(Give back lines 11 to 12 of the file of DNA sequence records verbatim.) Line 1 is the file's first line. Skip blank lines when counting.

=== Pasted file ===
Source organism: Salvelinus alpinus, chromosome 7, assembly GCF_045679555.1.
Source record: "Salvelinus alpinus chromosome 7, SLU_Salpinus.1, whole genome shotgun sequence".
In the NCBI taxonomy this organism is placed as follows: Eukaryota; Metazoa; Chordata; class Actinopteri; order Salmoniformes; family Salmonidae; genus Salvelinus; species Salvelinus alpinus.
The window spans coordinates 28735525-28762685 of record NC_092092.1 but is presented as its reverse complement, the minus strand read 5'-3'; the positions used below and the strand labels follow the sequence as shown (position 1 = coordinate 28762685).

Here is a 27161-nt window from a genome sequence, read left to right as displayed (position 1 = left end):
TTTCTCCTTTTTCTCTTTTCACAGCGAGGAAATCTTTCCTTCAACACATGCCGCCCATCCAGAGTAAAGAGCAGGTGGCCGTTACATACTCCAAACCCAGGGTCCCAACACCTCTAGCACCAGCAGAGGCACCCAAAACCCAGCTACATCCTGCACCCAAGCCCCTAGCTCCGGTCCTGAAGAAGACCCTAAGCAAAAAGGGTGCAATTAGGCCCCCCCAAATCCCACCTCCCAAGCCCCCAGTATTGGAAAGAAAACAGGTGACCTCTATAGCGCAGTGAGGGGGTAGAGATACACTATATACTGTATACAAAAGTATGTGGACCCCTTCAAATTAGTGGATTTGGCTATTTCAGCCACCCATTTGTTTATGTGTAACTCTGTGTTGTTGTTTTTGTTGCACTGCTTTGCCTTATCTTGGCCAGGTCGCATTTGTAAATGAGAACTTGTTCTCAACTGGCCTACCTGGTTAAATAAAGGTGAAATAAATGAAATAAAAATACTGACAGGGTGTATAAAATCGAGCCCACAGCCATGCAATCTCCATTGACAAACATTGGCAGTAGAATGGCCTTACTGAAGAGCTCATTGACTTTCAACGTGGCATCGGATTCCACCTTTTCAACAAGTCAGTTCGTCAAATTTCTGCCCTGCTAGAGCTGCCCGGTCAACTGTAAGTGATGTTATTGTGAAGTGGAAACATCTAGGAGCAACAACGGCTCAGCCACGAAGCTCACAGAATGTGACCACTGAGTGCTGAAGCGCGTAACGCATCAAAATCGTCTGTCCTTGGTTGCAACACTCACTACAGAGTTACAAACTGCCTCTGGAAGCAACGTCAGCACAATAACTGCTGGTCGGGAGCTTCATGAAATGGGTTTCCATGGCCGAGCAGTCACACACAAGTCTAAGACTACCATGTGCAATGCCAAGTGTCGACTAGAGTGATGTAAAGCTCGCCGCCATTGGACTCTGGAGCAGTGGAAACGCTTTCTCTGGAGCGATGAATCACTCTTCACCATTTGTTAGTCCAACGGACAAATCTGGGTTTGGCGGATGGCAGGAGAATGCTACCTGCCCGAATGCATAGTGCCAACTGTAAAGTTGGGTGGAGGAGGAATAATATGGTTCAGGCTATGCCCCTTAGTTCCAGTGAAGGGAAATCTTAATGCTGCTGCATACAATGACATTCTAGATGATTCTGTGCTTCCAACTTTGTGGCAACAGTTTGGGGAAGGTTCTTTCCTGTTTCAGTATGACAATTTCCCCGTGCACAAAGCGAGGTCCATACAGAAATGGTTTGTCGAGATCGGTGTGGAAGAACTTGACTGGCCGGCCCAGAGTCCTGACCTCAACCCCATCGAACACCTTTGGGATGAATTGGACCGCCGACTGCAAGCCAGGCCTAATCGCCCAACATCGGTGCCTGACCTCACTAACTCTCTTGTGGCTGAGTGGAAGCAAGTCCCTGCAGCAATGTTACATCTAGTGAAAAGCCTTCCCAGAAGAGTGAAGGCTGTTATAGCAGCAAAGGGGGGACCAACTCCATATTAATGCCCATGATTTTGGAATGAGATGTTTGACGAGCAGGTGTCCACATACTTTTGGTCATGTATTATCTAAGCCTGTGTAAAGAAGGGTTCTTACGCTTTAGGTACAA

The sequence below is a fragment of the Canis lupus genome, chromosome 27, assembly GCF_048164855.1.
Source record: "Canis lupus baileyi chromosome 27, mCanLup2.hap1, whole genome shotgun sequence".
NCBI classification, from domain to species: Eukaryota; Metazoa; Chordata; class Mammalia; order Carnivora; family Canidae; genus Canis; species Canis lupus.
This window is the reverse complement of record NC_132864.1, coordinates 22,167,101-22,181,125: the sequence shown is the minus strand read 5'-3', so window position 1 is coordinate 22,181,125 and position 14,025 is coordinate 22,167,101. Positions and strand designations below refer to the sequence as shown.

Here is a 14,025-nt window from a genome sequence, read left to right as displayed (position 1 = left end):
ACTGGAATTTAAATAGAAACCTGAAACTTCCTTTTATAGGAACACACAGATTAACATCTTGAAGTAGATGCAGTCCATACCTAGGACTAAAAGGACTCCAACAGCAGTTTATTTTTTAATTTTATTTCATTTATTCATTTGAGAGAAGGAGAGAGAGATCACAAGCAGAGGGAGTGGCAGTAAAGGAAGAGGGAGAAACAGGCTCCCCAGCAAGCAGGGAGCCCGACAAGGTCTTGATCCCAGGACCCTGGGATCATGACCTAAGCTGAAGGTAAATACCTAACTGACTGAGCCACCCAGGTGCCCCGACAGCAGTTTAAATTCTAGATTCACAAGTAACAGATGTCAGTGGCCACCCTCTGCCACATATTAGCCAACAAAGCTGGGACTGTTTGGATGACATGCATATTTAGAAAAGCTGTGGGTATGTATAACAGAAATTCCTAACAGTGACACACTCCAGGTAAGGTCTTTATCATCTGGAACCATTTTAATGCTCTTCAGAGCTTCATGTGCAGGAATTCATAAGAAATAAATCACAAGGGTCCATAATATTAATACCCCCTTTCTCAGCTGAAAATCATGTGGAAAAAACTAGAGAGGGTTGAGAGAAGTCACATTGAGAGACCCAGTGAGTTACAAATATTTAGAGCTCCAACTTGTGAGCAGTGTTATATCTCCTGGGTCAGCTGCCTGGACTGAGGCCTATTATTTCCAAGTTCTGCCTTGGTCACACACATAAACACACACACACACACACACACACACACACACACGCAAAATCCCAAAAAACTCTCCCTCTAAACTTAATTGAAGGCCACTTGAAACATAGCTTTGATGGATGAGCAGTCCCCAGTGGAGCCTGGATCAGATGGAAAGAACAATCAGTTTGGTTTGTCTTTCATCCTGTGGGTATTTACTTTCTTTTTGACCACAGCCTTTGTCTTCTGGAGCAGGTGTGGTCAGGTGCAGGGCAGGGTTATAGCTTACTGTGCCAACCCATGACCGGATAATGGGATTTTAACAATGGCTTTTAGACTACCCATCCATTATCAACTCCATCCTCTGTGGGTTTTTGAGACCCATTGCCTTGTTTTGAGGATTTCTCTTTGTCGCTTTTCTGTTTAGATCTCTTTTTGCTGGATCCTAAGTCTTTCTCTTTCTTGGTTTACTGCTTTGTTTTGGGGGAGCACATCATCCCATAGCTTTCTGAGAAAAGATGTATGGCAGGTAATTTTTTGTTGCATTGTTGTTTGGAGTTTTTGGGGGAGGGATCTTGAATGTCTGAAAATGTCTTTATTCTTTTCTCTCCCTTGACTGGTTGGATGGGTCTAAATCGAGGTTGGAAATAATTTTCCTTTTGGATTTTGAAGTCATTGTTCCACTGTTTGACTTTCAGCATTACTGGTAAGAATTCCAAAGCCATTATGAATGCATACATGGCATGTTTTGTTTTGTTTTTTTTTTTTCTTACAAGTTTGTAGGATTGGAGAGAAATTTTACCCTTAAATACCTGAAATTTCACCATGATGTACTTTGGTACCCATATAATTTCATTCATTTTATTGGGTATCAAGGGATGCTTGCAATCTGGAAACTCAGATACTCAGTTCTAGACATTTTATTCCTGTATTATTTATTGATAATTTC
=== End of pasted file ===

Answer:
Here is a 14,025-nt window from a genome sequence, read left to right as displayed (position 1 = left end):
ACTGGAATTTAAATAGAAACCTGAAACTTCCTTTTATAGGAACACACAGATTAACATCTTGAAGTAGATGCAGTCCATACCTAGGACTAAAAGGACTCCAACAGCAGTTTATTTTTTAATTTTATTTCATTTATTCATTTGAGAGAAGGAGAGAGAGATCACAAGCAGAGGGAGTGGCAGTAAAGGAAGAGGGAGAAACAGGCTCCCCAGCAAGCAGGGAGCCCGACAAGGTCTTGATCCCAGGACCCTGGGATCATGACCTAAGCTGAAGGTAAATACCTAACTGACTGAGCCACCCAGGTGCCCCGACAGCAGTTTAAATTCTAGATTCACAAGTAACAGATGTCAGTGGCCACCCTCTGCCACATATTAGCCAACAAAGCTGGGACTGTTTGGATGACATGCATATTTAGAAAAGCTGTGGGTATGTATAACAGAAATTCCTAACAGTGACACACTCCAGGTAAGGTCTTTATCATCTGGAACCATTTTAATGCTCTTCAGAGCTTCATGTGCAGGAATTCATAAGAAATAAATCACAAGGGTCCATAATATTAATACCCCCTTTCTCAGCTGAAAATCATGTGGAAAAAACTAGAGAGGGTTGAGAGAAGTCACATTGAGAGACCCAGTGAGTTACAAATATTTAGAGCTCCAACTTGTGAGCAGTGTTATATCTCCTGGGTCAGCTGCCTGGACTGAGGCCTATTATTTCCAAGTTCTGCCTTGGTCACACACATAAACACACACACACACACACACACACACACACACACGCAAAATCCCAAAAAACTCTCCCTCTAAACTTAATTGAAGGCCACTTGAAACATAGCTTTGATGGATGAGCAGTCCCCAGTGGAGCCTGGATCAGATGGAAAGAACAATCAGTTTGGTTTGTCTTTCATCCTGTGGGTATTTACTTTCTTTTTGACCACAGCCTTTGTCTTCTGGAGCAGGTGTGGTCAGGTGCAGGGCAGGGTTATAGCTTACTGTGCCAACCCATGACCGGATAATGGGATTTTAACAATGGCTTTTAGACTACCCATCCATTATCAACTCCATCCTCTGTGGGTTTTTGAGACCCATTGCCTTGTTTTGAGGATTTCTCTTTGTCGCTTTTCTGTTTAGATCTCTTTTTGCTGGATCCTAAGTCTTTCTCTTTCTTGGTTTACTGCTTTGTTTTGGGGGAGCACATCATCCCATAGCTTTCTGAGAAAAGATGTATGGCAGGTAATTTTTTGTTGCATTGTTGTTTGGAGTTTTTGGGGGAGGGATCTTGAATGTCTGAAAATGTCTTTATTCTTTTCTCTCCCTTGACTGGTTGGATGGGTCTAAATCGAGGTTGGAAATAATTTTCCTTTTGGATTTTGAAGTCATTGTTCCACTGTTTGACTTTCAGCATTACTGGTAAGAATTCCAAAGCCATTATGAATGCATACATGGCATGTTTTGTTTTGTTTTTTTTTTTTCTTACAAGTTTGTAGGATTGGAGAGAAATTTTACCCTTAAATACCTGAAATTTCACCATGATGTACTTTGGTACCCATATAATTTCATTCATTTTATTGGGTATCAAGGGATGCTTGCAATCTGGAAACTCAGATACTCAGTTCTAGACATTTTATTCCTGTATTATTTATTGATAATTTC